Step 2: Baseline the current state well before you start making changes. A key to being successful at managing up is to show that your autonomous work is of good quality and improves the team’s work or moves the team forward. So before you start, make sure you document the baseline you’re working with so you’ll be able to show improvement.
Step 3: Based on the current metrics and perception, create a plan that will improve KPIs. This is where the baseline you established will come in handy. Figure out how to improve beyond that baseline, and then take your plan to your boss to show them how you can make the desired improvements.
Step 4: Execute the plan with your boss’s blessing. Managing up isn’t about going behind your boss’s back. It’s about presenting your plan to improve metrics in such a way that even your boss will see how this makes your life, their life, and the lives of everyone on the team easier. You want them to have no choice but to give you their blessing.
Step 5: Measure for success. Track whatever KPIs are important and compare them against the baseline you established in Step 2 so you can clearly show improvement.
Step 6: Move on to another item to build more trust. Once you’ve shown you can improve one area of your or your team’s work, choose another to focus on. This shows your boss that you can replicate your autonomous success.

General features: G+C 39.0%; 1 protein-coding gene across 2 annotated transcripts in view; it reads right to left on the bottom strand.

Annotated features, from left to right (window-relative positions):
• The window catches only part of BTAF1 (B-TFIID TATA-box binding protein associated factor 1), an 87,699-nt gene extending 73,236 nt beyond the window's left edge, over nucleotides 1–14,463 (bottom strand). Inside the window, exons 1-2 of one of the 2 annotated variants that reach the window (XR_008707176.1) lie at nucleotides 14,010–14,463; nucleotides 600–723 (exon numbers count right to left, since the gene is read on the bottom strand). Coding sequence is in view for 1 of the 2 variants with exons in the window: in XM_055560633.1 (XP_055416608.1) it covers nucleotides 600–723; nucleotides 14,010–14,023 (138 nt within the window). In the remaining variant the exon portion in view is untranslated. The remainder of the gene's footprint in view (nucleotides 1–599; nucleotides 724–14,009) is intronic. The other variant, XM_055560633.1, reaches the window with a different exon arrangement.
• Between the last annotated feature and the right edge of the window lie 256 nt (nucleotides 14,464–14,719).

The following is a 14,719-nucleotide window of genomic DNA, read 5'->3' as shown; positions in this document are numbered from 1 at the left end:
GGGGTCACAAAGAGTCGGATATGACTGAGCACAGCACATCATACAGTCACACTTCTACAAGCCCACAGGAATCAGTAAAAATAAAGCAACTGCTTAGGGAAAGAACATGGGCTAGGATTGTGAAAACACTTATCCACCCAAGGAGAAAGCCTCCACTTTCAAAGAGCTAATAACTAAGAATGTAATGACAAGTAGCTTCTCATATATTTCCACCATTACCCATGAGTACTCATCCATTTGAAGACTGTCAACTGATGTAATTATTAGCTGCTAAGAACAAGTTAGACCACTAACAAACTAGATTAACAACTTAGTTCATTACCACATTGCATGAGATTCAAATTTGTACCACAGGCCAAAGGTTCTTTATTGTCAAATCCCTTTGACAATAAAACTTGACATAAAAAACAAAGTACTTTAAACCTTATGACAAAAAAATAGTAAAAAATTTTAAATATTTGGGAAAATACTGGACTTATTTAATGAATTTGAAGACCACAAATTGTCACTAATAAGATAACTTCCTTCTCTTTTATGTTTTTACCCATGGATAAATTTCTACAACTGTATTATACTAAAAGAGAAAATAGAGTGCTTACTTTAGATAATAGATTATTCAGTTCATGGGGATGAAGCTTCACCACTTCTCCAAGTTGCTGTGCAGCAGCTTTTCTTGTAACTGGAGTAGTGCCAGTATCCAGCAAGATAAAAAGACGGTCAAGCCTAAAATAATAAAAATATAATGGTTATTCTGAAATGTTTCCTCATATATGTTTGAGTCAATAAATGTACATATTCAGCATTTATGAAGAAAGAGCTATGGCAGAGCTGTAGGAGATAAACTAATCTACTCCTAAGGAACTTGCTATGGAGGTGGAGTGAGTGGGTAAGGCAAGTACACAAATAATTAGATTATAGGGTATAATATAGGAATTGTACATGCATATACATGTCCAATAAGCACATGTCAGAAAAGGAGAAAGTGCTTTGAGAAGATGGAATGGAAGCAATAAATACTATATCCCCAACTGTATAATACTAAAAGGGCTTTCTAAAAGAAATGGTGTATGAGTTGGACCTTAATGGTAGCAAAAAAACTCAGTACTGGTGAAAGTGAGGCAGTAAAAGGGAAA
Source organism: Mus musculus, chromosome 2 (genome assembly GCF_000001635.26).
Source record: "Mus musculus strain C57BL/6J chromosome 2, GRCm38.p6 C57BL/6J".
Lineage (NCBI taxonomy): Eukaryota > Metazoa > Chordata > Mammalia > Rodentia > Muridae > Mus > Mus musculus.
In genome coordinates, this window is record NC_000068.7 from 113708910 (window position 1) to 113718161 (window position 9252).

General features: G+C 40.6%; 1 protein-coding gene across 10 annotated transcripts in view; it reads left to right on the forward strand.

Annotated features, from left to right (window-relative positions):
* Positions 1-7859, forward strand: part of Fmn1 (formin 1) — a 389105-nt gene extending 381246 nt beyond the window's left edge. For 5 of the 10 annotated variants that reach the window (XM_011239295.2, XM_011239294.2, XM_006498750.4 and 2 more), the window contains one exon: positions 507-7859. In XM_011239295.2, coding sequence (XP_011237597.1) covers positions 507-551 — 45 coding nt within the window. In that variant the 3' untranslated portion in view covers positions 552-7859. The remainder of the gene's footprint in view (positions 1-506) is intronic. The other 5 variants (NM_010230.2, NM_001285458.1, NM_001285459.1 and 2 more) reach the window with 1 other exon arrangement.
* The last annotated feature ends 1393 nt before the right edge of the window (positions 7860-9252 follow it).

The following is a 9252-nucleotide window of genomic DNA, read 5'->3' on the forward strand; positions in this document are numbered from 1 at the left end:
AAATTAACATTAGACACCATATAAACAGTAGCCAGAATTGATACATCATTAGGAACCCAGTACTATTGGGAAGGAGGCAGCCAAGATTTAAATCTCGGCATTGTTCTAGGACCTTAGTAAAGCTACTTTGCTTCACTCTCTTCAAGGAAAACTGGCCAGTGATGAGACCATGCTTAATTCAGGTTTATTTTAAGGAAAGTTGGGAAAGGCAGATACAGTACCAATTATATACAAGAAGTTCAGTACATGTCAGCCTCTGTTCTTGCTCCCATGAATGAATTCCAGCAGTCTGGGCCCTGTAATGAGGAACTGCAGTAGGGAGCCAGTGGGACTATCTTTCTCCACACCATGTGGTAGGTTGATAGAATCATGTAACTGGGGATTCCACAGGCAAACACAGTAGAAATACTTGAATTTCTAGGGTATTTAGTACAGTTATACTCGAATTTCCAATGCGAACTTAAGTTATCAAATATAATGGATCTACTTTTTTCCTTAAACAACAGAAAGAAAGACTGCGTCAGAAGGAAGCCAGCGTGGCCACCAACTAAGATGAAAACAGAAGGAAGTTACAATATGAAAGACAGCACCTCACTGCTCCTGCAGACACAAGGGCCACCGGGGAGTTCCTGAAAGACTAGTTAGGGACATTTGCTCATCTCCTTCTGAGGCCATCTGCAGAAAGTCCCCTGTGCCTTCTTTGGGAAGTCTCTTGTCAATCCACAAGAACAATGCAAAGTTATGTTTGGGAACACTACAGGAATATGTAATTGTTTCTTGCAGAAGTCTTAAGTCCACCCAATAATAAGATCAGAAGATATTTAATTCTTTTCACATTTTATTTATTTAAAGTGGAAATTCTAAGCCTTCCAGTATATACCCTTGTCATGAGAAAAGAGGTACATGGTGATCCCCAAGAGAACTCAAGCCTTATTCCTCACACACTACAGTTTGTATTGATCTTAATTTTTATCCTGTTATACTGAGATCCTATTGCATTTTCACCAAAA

Step 7: Run this for at least 3 cycles before you ask your manager for anything big. As you establish yourself as someone who can deliver on your promises and make improvements at work, you’ll eventually build the trust needed to take on bigger and bigger projects — and more and more control over your work environment.
Like any other skill, though, managing up is easier said than done. These are some of the best practices that will help you succeed at managing your manager.
Let’s start with the things you should and should not do when managing up.
Like any workplace skill, getting better at managing up takes work and practice. Here are some ways to continue to improve at managing your manager.
When you run into problems at work, yes you should present those to your boss. But when you come to your manager with a problem, try to also bring a potential solution or two. It shows initiative and mastery.
Managing up doesn’t have to be all about big, grand projects that propel your entire organization forward. It can be as simple as looking for small things you can volunteer to handle for your boss so they’re off their plate. Look for tasks like scheduling meetings, booking meeting rooms, doing basic research, and other administrative tasks that can save a lot of time for your boss.
One of the best tips for successfully managing up is to adjust your work and communication styles to fit what your boss prefers. For example, if they prefer emails over face-to-face meetings, try to shoot off messages to them throughout the day rather than stopping by their office with questions and updates.
Look for ways to change your workplace processes or innovate, and when you present those to your boss, volunteer to lead the work that it will take to implement those changes. This shows a few things: That you’re aware of and thinking about the big-picture goals of your organization, and that you’re willing to put in the work it takes to move toward those goals.
Learning how to manage up will take time and work — this is definitely a long-term strategy for gaining autonomy and control over your work environment.
But that work will pay off when you’re a trusted part of your organization, known for being able to tackle any problem without being micromanaged. Give your boss better things to do than breathe down your neck — start managing up today.